Today we’re covering a subject near to my heart. Too near to my heart. Like a clogged aortic valve that’s ready to blow. It’s lies about DIYing!

This is a subject I’ve been dying to set the record straight on. Because the internet is busting at the seams with of lying liars and the lie-ful lies they lyingly lie.

Most beautifulest table.

Let me start off by asking you a question: do you like this table? Of course you do! It’s beautiful as shit. I made it myself and it only cost me $29.

(…Or did it?)

I found this poor wretch on Craigslist. It had a crust of chipping chalkboard paint—because apparently there are people who like to dine to a soundtrack of plates scraping across a blackboard?! Underneath, it was solid wood, sturdily constructed, fully disassemblable, and priced to sell at only $25. Like the conventionally attractive nerd in an early 90s movie, it only needed its glasses lifted off to become beautiful.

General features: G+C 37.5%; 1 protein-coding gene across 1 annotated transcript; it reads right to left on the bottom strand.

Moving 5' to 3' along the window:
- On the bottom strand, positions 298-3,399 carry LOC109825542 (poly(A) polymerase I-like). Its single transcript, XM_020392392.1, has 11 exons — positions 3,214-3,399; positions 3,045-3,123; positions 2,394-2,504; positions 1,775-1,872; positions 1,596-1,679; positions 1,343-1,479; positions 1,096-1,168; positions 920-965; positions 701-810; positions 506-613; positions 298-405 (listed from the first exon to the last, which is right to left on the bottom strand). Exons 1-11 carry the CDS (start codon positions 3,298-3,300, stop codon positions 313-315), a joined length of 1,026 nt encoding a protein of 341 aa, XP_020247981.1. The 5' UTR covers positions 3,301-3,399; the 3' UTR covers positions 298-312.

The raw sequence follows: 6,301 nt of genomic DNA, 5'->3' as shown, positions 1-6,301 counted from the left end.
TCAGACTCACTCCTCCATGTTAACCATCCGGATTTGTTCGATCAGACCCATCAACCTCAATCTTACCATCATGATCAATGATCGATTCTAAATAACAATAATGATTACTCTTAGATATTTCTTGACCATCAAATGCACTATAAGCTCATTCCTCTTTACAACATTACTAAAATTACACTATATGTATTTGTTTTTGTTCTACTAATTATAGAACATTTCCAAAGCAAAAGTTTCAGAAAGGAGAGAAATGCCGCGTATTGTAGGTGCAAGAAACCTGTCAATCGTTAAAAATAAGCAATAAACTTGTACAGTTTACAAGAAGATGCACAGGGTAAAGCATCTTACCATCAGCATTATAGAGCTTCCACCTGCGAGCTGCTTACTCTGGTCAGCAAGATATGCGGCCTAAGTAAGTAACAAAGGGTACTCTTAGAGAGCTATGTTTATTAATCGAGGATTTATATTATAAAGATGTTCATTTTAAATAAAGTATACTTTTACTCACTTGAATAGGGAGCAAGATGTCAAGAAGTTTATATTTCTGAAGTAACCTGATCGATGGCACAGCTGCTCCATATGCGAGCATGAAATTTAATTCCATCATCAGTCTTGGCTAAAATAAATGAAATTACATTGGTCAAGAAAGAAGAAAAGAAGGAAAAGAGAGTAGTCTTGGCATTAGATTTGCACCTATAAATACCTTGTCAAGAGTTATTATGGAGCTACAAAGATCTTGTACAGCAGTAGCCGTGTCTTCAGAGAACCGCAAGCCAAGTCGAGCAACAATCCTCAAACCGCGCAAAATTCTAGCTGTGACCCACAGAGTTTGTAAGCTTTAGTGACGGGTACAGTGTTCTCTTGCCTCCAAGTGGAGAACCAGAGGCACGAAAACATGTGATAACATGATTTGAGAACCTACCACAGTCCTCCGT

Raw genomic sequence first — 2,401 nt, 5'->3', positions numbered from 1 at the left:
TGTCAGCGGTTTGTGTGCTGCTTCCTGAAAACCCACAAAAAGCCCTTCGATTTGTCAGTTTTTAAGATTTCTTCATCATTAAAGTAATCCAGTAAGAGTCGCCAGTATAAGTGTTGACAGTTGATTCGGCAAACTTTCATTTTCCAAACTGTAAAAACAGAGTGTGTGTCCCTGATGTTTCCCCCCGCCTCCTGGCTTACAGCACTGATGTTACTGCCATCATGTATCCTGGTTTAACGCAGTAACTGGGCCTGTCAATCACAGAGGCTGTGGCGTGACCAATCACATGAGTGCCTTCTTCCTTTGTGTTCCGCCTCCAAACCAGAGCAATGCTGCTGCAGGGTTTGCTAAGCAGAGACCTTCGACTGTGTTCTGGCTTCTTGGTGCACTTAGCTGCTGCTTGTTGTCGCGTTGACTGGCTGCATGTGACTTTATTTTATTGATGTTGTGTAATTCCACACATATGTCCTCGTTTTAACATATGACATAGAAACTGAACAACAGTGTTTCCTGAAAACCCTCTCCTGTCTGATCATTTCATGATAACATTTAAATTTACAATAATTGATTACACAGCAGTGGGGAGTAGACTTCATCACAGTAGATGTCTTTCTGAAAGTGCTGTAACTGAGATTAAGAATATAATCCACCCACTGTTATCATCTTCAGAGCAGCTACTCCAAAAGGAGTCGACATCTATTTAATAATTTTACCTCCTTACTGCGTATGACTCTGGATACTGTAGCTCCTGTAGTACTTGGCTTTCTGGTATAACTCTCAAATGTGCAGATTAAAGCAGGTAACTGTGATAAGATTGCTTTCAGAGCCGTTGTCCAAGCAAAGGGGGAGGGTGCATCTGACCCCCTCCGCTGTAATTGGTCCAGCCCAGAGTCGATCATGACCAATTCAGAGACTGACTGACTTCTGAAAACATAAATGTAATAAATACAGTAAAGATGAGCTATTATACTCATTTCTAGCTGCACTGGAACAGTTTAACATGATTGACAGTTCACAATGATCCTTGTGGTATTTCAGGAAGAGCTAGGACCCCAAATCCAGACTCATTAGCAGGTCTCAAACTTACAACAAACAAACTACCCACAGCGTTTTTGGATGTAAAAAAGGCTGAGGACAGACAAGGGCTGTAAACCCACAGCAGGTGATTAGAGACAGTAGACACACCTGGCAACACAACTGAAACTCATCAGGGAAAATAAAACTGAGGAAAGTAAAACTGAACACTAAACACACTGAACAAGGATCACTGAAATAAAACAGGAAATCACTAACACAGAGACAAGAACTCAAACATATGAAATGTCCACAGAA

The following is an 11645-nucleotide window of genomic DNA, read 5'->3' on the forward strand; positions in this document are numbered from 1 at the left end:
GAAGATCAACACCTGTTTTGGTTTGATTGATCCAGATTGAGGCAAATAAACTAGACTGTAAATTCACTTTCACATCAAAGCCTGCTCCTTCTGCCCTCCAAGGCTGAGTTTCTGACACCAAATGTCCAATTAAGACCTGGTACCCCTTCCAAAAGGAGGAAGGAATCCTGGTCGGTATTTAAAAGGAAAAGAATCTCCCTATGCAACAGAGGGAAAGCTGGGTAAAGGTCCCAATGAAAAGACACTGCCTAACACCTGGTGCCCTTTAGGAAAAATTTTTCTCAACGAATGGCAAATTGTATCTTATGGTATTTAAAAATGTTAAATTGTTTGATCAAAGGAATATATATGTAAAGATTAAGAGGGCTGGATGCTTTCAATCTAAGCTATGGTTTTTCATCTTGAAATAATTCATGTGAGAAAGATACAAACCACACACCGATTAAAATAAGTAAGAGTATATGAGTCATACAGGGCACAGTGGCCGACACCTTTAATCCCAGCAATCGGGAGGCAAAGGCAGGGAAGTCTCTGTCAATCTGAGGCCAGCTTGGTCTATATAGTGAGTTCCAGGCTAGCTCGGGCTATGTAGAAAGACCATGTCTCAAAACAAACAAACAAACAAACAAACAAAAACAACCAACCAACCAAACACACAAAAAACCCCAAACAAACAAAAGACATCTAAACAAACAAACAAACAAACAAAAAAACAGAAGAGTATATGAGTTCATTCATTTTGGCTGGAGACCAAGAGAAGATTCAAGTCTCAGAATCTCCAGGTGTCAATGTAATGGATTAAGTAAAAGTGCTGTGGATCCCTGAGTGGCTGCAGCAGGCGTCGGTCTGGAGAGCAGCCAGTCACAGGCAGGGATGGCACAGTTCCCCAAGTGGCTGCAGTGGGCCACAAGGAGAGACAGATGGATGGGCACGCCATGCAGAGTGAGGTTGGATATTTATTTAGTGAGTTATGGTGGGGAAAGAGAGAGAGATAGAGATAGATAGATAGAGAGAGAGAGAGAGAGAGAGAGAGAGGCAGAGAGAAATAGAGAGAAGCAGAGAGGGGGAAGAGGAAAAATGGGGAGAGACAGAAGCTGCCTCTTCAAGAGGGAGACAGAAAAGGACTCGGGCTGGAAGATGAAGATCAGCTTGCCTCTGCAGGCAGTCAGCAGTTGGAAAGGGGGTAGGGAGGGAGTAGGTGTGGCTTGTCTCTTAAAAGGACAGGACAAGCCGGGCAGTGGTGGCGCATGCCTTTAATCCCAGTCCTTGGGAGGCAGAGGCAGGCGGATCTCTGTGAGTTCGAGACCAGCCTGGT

After sanding the old paint off, I took some glossy white paint I had leftover from another project and applied it to the legs. Then I stained the tabletop with a $4 can of Minwax stain obtained on clearance from my local hardware store. The result is a beautiful handcrafted table that you’d never know cost $29!

There’s only one catch…

I lied.
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How to Make Any Financial Decision, No Matter How Tough, with Maximum Swag

We get literally hundreds of questions on how to make a financial decision.

“O great and mighty Bitches, should I pay off my debt or add to my savings?”

“Our Bitches, who art in Bitch Nation, should I take a gap year or try to finish my college degree as quickly as possible?”

“Wise and benevolent Bitches, should I buy a house or keep renting?”

“Most beloved and humble of Bitches, how should I allocate my investments?”

“Bitches, I beseech thee: how much of my income should I budget for necessities vs. entertainment?”

One of the things about our blog I’m most proud of is that we answer as many of these questions as possible. Hence our Ask the Bitches series and the entire Q&A premise of our podcast!